The Crawfish can imagine all sorts of disturbing possibilities, if shadow schools are permitted to operate under the radar of accountability.

You can build a brand new school building for wealthier areas of your [parish] and staff it with the most qualified teachers and the most advanced technology while keeping your poorer or darker skinned kids in the older, less well staffed schools so you won’t have a desegregation order declared for you. No one would have the data to show you are doing this.

Schools with low [School Performance Scores] – which are determined by a combination of test scores, attendance and dropout rates – can be taken over by the state. … If you have undisclosed academic magnet schools you can send those students to your borderline terrible schools and boost the [schools’] scores above the takeover mark.

At the end of the month the state education department will release School Performance Scores for all Louisiana public schools. The scores carry potentially serious  ramifications. For example, chronically failing schools can be taken over by the state, shut down or reorganized. Unlisted “programs,” on the other hand, enjoy relative immunity.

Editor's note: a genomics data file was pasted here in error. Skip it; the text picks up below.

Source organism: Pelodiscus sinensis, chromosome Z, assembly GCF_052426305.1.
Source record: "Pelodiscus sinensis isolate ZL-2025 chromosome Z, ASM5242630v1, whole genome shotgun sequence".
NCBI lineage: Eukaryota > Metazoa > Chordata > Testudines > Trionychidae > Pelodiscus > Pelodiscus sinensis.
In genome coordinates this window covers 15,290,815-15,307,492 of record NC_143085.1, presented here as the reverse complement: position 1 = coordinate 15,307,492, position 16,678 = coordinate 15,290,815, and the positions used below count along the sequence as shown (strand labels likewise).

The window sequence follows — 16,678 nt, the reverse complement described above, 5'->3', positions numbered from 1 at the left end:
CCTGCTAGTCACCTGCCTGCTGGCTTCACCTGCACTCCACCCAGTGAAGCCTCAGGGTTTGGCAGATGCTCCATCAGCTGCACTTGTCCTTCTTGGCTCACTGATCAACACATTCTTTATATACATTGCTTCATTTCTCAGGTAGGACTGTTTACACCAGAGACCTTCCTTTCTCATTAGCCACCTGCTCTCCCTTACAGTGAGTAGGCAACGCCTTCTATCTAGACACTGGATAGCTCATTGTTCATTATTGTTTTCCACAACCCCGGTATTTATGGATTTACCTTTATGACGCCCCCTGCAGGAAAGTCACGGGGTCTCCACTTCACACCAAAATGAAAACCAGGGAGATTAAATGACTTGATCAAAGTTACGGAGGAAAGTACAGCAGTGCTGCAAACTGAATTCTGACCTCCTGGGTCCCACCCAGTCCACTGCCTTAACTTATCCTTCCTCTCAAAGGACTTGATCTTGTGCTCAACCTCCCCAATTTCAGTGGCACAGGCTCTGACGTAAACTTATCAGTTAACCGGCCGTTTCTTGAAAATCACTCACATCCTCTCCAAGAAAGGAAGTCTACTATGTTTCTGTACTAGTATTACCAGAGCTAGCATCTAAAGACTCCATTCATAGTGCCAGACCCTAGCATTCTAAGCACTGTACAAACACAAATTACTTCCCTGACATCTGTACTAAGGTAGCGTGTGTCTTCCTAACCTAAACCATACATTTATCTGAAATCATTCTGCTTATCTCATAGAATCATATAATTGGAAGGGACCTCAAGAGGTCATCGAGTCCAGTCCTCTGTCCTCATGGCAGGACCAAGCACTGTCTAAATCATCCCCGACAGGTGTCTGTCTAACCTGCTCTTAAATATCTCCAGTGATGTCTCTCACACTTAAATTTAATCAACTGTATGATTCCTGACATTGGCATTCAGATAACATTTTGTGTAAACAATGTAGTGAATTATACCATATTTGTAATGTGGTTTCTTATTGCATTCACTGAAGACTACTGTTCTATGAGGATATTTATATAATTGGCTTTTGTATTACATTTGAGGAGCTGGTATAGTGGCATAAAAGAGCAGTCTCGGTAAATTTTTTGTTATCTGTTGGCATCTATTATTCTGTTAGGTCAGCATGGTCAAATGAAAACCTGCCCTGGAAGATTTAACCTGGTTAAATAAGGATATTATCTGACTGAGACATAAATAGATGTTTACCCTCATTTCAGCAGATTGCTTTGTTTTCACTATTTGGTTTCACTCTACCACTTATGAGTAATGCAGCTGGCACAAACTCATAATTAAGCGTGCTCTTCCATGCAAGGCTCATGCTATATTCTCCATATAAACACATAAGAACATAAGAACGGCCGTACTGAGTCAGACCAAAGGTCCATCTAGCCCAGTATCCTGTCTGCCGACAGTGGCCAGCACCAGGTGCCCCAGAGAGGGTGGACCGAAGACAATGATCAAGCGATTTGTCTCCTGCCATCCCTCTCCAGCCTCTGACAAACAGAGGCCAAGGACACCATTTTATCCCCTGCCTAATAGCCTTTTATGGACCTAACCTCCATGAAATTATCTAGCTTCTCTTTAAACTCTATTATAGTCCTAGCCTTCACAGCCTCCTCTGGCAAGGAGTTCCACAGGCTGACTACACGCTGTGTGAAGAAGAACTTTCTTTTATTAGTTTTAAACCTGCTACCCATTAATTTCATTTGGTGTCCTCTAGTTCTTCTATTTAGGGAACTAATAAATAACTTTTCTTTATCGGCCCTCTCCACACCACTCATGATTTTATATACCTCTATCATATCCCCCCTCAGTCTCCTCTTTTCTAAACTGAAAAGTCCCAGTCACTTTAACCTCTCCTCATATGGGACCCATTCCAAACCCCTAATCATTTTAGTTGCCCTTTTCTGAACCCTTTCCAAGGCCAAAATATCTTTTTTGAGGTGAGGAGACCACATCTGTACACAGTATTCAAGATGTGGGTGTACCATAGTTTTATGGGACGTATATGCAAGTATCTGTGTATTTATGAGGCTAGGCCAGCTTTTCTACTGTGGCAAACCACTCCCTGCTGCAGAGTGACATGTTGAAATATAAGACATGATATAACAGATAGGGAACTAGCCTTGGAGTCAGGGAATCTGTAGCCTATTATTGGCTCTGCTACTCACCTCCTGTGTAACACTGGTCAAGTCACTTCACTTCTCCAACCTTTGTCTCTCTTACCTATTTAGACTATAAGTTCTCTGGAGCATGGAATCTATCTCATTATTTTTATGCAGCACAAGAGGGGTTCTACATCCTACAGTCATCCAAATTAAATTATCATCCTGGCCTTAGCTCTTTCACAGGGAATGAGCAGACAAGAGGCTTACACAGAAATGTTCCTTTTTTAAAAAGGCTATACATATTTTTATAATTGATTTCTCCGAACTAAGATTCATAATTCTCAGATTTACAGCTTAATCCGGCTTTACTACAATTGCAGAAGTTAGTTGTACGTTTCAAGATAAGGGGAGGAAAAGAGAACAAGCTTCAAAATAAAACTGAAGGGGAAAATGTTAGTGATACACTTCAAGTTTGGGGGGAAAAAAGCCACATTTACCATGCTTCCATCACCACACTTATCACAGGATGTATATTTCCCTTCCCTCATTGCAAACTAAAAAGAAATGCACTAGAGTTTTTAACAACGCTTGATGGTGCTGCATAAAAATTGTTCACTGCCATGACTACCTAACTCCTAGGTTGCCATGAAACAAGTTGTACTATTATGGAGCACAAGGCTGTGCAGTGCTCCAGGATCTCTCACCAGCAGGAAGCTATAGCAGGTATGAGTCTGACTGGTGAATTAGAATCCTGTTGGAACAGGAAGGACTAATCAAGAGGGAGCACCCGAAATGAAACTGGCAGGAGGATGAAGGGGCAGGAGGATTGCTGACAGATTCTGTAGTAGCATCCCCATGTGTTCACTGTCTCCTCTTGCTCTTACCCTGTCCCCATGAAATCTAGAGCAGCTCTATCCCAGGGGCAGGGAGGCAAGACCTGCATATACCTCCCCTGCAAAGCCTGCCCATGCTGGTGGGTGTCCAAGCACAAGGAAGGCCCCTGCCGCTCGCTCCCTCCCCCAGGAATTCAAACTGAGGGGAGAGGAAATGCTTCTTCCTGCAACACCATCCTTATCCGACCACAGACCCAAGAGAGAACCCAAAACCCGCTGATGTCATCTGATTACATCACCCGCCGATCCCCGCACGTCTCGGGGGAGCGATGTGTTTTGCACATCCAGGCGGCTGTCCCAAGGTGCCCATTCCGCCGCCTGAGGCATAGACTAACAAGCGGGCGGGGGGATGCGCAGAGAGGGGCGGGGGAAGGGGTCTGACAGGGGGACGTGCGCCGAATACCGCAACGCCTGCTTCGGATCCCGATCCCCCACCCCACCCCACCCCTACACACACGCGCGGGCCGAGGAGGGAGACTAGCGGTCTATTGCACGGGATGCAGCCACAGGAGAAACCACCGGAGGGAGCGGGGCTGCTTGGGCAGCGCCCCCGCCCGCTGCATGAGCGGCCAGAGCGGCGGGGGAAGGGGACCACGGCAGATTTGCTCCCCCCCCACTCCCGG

Crawfish believes test results from the students at shadow schools are routed back to the schools that nominally “claim” those students. This creates a situation where certain students enjoy all the fruits of a “program academy” education (new facilities, talented staff), while their scores are credited to languishing feeder schools (which the program students don’t regularly attend).

If unlisted shadow school test scores are credited to lower-performing feeder schools, that might be just enough to buoy some of those lower-performing schools out of the “takeover” zone.  As we know, when local schools are taken over by the state, it generates a lot of public outcry and scrutiny. I can imagine a lot of people in Iberville Parish who voted for “school reformers” getting upset. Many of them probably assumed that reform is great so long as it occurs in other parishes.

Since shadow school “programs” don’t report their test results directly to the state, it’s difficult to evaluate their influence. My cursory analysis of test score data in Iberville Parish yielded no obvious “smoking guns.” So treat Crawfish’s claims as interesting food for thought. But if—and I stress if—districts are using shadow schools to skirt accountability systems, that would be a bombshell.